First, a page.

Natural Rhythms: Winter

| December 2, 2010 | 0 Comments

Animal instincts

Animals have three basic strategies for coping with Tahoe winters: leave the region, stay active and struggle to find food and stay warm, or shut down. Some animals combine strategies, and black bears are a great example. In colder parts of North America, bears retreat to a den and become inactive, but few bears do this in warm climates. At Tahoe, the situation is complex: Most bears (especially females) become winter-dormant, though we do see active bruins mid-winter. Studies from the southern Sierra Nevada suggest availability of food is the best overall predictor of winter-dormancy. Unfortunately, garbage often proves to be a fairly reliable food source. In the spring, late-season storms can delay the availability of natural food, driving many bears downhill or into neighborhoods in search of sustenance.

Shrews and moles are small rodent-like mammals that primarily eat invertebrates, yet remain active throughout the winter. Our broad-footed mole tends to stay just below the surface, and is little affected by the snow. In fact, added moisture can soften the soil surface, making for easier burrowing. But Tahoe’s four species of shrew face a serious energetic challenge. Even during the bonanza of summer, the tiny shrews have such high metabolisms that they must eat every few hours to stay alive. How they find enough prey to sustain themselves through a long Tahoe winter is something of a mystery, but enough survive that, come summer, shrews become some of the most numerous mammals across many of Tahoe’s ecosystems.

Fresh tracks

While a few species spend all winter beneath the snow, many others travel over its surface. Snow is the blank page upon which winter-active animals write their diary entries. The trick to reading these stories is learning the language: size, shape, gait, pattern, context. Tracking is the science and art of interpreting animal signs, especially footprints. An expert can infer remarkable amounts of information from the subtlest of clues, but anyone can enjoy the aesthetics of tracking.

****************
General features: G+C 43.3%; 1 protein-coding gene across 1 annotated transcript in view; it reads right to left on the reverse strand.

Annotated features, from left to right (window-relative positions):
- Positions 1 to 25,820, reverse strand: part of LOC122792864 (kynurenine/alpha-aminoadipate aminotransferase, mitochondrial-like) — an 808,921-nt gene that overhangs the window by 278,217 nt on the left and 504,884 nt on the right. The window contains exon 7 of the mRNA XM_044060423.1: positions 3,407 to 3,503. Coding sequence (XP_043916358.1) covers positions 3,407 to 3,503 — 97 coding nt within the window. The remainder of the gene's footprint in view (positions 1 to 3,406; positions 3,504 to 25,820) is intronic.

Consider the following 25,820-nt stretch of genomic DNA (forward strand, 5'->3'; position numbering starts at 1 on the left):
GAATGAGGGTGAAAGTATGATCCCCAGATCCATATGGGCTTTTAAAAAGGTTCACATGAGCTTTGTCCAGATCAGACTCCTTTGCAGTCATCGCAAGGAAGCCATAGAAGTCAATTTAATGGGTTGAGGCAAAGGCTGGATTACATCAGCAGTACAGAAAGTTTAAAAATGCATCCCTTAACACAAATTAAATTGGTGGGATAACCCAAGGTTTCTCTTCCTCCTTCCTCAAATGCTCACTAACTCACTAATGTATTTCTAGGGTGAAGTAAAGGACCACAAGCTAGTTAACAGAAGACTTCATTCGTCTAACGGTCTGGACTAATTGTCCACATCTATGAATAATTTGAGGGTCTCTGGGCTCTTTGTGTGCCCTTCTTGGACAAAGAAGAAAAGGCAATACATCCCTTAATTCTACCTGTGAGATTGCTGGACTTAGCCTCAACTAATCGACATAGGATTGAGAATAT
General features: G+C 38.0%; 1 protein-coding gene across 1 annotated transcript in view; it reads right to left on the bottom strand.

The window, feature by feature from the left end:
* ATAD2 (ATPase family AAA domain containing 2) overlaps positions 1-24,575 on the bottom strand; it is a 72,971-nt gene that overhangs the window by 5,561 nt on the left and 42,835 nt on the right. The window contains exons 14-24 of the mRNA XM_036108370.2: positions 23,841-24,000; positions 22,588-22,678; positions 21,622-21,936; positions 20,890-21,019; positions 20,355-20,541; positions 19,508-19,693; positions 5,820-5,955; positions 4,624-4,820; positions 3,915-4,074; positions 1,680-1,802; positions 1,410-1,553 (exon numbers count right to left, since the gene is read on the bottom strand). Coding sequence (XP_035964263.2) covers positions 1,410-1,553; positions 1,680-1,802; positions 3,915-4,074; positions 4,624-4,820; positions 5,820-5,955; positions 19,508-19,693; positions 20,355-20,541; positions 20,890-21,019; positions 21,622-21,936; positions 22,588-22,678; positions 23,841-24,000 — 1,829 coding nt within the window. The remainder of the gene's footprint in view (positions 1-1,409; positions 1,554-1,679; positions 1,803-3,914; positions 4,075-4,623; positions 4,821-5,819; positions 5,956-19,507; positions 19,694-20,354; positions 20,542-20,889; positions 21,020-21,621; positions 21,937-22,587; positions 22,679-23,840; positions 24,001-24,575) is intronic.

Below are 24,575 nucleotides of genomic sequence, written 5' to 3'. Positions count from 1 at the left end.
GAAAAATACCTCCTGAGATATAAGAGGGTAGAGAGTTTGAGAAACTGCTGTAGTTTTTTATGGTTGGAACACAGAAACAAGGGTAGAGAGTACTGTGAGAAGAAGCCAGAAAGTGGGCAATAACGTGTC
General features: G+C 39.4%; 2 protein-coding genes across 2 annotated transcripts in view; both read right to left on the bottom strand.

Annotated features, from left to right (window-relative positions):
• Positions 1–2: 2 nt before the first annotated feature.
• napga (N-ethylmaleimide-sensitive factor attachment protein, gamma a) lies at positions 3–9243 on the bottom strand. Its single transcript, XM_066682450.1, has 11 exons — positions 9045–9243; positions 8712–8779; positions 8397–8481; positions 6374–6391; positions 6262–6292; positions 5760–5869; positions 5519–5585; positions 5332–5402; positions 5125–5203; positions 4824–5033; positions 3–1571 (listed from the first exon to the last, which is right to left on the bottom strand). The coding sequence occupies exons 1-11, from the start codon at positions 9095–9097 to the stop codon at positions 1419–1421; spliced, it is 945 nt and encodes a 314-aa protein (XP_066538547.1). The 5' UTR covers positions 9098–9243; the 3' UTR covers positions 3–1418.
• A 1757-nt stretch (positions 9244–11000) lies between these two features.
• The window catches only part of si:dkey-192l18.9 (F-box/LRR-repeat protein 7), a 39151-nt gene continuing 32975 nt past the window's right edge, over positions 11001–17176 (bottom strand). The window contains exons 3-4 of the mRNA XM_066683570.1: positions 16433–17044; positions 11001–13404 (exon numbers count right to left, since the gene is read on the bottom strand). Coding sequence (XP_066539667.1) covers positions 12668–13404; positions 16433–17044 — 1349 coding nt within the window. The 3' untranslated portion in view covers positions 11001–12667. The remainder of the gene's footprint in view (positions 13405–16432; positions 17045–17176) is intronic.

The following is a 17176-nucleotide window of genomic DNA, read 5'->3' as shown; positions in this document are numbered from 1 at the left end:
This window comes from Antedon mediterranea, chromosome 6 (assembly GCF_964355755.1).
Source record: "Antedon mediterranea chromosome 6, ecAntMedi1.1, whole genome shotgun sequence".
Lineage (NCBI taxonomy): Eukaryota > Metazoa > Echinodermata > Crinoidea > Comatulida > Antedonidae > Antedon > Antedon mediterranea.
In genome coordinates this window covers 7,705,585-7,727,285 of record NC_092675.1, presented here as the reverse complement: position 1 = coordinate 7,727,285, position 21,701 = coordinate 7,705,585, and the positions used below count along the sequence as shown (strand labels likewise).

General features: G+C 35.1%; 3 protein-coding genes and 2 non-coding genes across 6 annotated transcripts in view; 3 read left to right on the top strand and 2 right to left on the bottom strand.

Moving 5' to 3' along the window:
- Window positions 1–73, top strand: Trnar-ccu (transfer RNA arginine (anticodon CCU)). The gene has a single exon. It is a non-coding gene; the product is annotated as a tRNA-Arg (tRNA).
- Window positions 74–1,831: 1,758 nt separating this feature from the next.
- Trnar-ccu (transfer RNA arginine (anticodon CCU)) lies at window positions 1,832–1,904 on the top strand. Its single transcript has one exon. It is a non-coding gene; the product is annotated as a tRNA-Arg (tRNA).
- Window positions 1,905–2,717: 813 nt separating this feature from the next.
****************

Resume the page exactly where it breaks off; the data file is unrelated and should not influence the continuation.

Snow tracking is best after a long stretch of cold, calm weather, when many animals will have traveled across the latest snowfall, but with minimal distortion to the tracks themselves. “Dust on crust” snow can be optimal for detail. Bring a book (Mammal Tracks & Sign by Mark Elbroch is fantastic, but expensive; illustrations can be found in basic mammal field guides), warm clothes and a camera or sketchpad. A small tape measure and ruler can be helpful. Creeks are always a good place to look, but prints are likely to be found in any forest clearing. Commonly encountered tracks include weasels, snowshoe hares, tree squirrels and even mice.

Tree wells

Vegetation and terrain features create variability in the depth and density of the snowpack across the region. One phenomenon in particular is worth paying attention to—tree wells. Tree wells are hollows or areas of loose snow adjacent the trunks of trees that are surrounded by deep snow, and they can trap unsuspecting skiers or snowboarders. These hollows are formed by a combination of causes: Most importantly, the conical shape of fir trees sheds snow away from the trunk, while lower branches form a canopy. Second, these trees comprise living tissue; the heat generated as a byproduct of their metabolism melts away snow from the trunk. Third, sun hitting the dark trees can warm the snow immediately surrounding the trunk. Add a blanket of heavy snowfall to conceal the hollow and form a trapdoor and you have the makings of a potentially dangerous tree well. By Will Richardson. TQ

Category: Natural World, Outdoors, Winter

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